Trey Barker is the author of 2000 MILES TO OPEN ROAD (Five Star) and short stories on publications such as THUGLIT. You can find him here.
GOD IS A BULLET, Boston Terran
I troll my library shelves constantly. I would love to buy everything I want, but alas…money becomes a problem. So I troll. I look at everything: covers, titles, back copy, how many times it’s been checked out.
This is what I found recently: the cover was a picture of the desert, which I love. I grew up in west Texas and have set many of my own novels and stories there. The cover had gaudy yellow letters that stood out like the red bloom of a sucking chest wound. The title juxtaposed God and bullet and that doesn’t happen very damn often. And the writer’s name intrigued me.
So I took it home.
And read it in about 37 seconds.
I knew nothing of Teran before I read 1999’s God Is A Bullet. In fact, I’d never heard of him, but this book is amazing. It is noir, fast and brutal and fairly stripped down, and filled with the kinds of crazed characters that noir and hardboiled readers expect. It also has crooked cops and people whose actions are – finally – coming back to haunt them.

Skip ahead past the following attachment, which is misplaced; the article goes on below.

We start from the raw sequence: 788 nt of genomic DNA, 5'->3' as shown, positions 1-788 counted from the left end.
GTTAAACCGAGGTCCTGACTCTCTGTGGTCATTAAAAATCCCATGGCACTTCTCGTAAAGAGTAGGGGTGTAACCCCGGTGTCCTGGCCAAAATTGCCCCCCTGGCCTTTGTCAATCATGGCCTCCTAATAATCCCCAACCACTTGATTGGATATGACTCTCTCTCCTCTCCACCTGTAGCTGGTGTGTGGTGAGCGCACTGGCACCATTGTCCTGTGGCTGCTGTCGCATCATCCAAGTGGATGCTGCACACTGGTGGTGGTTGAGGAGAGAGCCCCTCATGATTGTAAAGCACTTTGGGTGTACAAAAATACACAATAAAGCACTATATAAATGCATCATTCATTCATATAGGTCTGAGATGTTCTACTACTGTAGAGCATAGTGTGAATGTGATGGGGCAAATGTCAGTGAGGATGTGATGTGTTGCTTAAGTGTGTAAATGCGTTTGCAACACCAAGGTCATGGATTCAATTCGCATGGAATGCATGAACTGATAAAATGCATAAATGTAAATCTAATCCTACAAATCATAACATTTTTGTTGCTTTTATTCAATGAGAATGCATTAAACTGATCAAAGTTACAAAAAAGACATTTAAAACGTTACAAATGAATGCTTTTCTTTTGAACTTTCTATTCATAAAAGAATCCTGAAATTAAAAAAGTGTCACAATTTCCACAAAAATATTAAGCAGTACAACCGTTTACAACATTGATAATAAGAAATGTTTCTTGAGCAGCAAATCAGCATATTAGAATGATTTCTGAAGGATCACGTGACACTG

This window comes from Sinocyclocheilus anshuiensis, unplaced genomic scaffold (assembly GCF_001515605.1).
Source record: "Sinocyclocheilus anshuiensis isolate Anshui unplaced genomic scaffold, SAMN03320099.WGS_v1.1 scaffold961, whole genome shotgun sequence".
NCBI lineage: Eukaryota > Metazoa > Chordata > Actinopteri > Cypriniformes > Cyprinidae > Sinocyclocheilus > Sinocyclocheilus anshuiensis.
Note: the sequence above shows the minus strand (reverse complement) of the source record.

But at the same time, it is not noir. It is something more than that. It is what I like to think of as American Desert Noir. Think the feel, though not the humor, of Brian Hodge’s Wild Horses. The desert does something to people. It gets to them, and into them in many cases. It changes how they see themselves and their world and if the author does it right, the reader feels every single moment of that transformation.
This is what Boston Teran has done extremely well in this novel. The relationship between his protagonists – one extremely middle class, the other extremely not middle class – is obvious from the first time they meet. They will become close, they will fall in love in the only fashion they are able. But they might well kill each other before they get to that pay off. It’s standard stuff for most genre books, but Teran portrayed that relationship extremely well, perhaps better than any writer I’ve read in a while.